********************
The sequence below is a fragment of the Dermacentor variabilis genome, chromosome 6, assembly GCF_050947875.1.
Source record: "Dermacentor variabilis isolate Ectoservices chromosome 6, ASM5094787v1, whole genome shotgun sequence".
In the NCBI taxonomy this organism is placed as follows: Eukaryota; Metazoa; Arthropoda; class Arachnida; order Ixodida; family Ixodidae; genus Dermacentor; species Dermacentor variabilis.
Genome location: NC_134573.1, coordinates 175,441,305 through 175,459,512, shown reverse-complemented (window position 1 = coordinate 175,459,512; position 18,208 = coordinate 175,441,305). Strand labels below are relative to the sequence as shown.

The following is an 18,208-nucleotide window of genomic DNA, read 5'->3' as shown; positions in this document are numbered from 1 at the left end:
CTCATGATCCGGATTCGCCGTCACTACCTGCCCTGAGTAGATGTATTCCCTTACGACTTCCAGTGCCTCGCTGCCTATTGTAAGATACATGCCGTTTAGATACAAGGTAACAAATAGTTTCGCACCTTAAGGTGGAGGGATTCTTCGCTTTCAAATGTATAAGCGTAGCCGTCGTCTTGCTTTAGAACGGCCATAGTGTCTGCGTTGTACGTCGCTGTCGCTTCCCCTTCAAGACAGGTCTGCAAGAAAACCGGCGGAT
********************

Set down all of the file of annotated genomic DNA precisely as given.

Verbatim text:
The sequence below is a fragment of the Dermacentor variabilis genome, chromosome 6, assembly GCF_050947875.1.
Source record: "Dermacentor variabilis isolate Ectoservices chromosome 6, ASM5094787v1, whole genome shotgun sequence".
In the NCBI taxonomy this organism is placed as follows: Eukaryota; Metazoa; Arthropoda; class Arachnida; order Ixodida; family Ixodidae; genus Dermacentor; species Dermacentor variabilis.
Genome location: NC_134573.1, coordinates 175,441,305 through 175,459,512, shown reverse-complemented (window position 1 = coordinate 175,459,512; position 18,208 = coordinate 175,441,305). Strand labels below are relative to the sequence as shown.

The following is an 18,208-nucleotide window of genomic DNA, read 5'->3' as shown; positions in this document are numbered from 1 at the left end:
CTCATGATCCGGATTCGCCGTCACTACCTGCCCTGAGTAGATGTATTCCCTTACGACTTCCAGTGCCTCGCTGCCTATTGTAAGATACATGCCGTTTAGATACAAGGTAACAAATAGTTTCGCACCTTAAGGTGGAGGGATTCTTCGCTTTCAAATGTATAAGCGTAGCCGTCGTCTTGCTTTAGAACGGCCATAGTGTCTGCGTTGTACGTCGCTGTCGCTTCCCCTTCAAGACAGGTCTGCAAGAAAACCGGCGGAT